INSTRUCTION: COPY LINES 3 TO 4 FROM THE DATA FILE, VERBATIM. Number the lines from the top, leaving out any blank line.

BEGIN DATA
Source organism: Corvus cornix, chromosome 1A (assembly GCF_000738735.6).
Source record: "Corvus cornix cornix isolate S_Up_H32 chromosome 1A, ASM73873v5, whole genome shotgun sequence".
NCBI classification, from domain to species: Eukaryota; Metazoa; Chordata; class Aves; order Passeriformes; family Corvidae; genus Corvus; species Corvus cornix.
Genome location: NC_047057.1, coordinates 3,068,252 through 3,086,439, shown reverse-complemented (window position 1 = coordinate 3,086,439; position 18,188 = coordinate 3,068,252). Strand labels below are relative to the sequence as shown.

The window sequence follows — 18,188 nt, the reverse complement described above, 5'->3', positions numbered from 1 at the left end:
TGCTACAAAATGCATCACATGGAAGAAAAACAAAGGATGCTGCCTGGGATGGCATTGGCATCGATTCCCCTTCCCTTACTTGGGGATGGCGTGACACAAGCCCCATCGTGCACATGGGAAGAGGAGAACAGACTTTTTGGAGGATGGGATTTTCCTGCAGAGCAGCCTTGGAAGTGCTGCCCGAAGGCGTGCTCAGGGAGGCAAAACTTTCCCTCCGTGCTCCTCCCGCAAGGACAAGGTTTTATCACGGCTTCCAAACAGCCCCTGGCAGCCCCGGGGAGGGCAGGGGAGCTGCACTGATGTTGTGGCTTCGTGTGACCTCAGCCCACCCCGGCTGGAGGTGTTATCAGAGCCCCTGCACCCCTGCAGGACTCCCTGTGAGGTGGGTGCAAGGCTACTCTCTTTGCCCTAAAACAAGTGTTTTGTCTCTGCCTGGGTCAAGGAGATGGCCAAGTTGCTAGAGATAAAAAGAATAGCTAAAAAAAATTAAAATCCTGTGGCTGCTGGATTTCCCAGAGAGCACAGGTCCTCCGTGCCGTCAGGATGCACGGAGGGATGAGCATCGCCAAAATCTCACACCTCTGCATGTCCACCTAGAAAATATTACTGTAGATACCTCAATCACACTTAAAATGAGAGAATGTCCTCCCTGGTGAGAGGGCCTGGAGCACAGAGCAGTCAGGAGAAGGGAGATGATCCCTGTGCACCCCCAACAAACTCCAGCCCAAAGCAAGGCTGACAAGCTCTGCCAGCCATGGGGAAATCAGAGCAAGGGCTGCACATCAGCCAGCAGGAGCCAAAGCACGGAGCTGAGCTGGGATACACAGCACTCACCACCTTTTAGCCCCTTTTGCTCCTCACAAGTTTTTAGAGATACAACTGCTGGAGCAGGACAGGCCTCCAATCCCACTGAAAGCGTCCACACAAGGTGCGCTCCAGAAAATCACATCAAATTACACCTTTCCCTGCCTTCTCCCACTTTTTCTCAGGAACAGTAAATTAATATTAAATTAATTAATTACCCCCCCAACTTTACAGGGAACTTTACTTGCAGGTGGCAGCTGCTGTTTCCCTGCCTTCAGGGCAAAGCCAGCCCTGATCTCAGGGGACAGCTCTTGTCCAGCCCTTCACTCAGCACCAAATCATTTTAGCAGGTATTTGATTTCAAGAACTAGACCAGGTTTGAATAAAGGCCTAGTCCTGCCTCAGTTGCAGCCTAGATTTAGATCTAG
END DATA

NCBI classification, from domain to species: Eukaryota; Metazoa; Chordata; class Aves; order Passeriformes; family Corvidae; genus Corvus; species Corvus cornix.
Genome location: NC_047057.1, coordinates 3,068,252 through 3,086,439, shown reverse-complemented (window position 1 = coordinate 3,086,439; position 18,188 = coordinate 3,068,252). Strand labels below are relative to the sequence as shown.